Rick Van de Poll
Department of Environmental Studies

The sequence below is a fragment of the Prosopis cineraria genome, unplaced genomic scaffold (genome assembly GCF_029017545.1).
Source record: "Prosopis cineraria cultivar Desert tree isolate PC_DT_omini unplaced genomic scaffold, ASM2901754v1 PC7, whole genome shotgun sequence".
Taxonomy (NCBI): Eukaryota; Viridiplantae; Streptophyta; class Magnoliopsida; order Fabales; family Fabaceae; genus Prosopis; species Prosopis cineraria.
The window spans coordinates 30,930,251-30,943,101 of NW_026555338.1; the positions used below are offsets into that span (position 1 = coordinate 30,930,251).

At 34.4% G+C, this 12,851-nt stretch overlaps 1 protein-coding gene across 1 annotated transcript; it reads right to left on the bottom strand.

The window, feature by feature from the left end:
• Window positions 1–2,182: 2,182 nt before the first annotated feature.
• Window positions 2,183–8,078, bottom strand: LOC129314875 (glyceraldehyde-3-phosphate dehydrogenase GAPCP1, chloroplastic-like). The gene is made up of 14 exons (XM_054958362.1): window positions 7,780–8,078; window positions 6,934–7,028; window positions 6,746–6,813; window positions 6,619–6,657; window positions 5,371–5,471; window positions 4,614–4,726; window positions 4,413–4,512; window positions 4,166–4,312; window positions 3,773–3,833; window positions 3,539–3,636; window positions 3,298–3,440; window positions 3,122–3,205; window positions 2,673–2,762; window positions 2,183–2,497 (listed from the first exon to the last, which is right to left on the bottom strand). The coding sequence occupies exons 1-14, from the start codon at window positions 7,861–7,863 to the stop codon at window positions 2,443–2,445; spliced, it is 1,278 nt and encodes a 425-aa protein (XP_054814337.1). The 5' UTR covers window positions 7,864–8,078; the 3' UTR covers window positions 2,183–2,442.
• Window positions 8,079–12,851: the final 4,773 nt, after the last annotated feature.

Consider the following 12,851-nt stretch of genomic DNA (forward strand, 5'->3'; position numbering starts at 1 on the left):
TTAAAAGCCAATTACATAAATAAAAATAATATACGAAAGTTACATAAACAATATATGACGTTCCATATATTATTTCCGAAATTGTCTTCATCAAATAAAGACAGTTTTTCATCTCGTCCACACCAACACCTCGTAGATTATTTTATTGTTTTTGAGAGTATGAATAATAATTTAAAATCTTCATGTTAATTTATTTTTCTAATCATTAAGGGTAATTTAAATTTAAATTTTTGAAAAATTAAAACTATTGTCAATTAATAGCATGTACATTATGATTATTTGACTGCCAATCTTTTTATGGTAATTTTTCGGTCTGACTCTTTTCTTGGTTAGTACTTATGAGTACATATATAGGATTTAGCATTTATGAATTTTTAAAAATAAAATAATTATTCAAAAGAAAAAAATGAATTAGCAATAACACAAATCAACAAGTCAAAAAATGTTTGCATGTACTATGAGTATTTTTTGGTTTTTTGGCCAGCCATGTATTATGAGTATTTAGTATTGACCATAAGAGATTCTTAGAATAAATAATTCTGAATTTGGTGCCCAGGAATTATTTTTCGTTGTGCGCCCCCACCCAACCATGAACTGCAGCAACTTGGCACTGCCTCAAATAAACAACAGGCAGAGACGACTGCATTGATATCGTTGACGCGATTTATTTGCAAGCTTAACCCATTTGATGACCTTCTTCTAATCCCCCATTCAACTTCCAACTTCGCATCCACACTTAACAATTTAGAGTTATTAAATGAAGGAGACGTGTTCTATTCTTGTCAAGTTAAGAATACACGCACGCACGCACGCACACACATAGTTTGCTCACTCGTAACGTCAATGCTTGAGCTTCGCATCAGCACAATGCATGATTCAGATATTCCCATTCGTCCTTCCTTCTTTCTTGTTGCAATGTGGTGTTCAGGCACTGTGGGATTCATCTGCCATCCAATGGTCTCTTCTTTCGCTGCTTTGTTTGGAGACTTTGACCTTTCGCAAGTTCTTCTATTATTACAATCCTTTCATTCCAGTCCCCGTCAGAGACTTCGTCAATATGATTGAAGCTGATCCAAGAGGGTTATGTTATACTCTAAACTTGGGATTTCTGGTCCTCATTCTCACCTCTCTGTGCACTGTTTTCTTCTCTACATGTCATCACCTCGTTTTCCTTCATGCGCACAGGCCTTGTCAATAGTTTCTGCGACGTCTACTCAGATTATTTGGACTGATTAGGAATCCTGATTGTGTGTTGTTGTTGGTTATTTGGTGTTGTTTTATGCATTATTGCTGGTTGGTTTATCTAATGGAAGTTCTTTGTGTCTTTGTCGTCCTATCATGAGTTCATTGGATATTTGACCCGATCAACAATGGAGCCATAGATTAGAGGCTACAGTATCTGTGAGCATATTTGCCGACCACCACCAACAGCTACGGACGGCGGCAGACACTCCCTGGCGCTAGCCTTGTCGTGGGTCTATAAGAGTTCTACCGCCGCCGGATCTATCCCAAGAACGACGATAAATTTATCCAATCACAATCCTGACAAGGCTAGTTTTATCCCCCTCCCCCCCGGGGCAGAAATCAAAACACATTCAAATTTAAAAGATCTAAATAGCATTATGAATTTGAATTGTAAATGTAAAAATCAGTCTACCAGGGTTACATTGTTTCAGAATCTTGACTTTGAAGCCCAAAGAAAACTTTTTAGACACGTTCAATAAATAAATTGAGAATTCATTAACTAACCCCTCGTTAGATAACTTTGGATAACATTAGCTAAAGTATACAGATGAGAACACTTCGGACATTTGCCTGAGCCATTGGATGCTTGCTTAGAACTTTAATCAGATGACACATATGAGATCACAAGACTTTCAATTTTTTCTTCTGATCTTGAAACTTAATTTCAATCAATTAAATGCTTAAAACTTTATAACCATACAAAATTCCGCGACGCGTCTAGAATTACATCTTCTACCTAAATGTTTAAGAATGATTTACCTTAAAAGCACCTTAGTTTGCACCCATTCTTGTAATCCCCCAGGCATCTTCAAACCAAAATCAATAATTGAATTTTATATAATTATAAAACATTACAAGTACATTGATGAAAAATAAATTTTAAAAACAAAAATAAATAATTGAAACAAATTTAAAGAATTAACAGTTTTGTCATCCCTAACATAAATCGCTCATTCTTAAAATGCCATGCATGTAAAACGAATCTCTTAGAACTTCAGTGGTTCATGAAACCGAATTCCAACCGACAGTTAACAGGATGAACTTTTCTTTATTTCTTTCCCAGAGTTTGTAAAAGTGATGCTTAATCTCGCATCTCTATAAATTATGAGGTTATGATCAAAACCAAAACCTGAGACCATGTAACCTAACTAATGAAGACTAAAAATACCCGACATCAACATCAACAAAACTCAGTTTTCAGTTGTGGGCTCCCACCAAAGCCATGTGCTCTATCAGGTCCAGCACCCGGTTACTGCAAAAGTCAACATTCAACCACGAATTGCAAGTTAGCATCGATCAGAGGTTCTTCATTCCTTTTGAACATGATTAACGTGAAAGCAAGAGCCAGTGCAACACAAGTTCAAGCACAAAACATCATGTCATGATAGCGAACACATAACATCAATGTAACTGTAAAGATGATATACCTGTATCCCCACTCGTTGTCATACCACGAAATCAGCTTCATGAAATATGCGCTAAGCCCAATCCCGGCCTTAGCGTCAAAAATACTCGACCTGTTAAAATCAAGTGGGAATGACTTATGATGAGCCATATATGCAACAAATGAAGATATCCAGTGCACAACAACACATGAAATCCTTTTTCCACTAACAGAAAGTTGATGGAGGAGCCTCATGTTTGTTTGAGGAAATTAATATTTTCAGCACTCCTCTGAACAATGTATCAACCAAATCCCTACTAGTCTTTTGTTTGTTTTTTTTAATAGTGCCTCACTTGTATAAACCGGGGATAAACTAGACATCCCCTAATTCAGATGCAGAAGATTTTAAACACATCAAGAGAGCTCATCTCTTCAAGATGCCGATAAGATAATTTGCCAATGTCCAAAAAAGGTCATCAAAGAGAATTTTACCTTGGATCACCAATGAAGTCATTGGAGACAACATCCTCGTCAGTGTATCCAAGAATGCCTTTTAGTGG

Black spruce (Picea mariana) and tamarack (Larix laricina) occur in abundance in the northern lying bog/peatland communities of the United States and Canada (Moore and Bellamy, 1974). This study examined the influence of the bog environment on the vegetational growth rates of these two species. Comparison was made between each of the two species both inside of the Moose Bog, and outside of it. Tree cores were extracted utilizing an increment borer in order to analyze growth rates between the samples (Beattie, Thompson, and Levine, 1993). Core samples of basal diameters were taken from 30 black spruce and 30 tamarack during the months of November and December 1997 and March 1998 at Moose Bog, Essex County, in Northeastern Vermont. Statistical analysis of the data showed that there was a significant difference in the age/basal diameter measurement (BDM) relationship between trees of both species growing in the bog habitat and those growing outside of the bog (outside of the bog’s moat). I believe that low nutrient uptake and availability, as well as water saturation in the bog habitat were likely causal factors in the lower growth indices within the bog.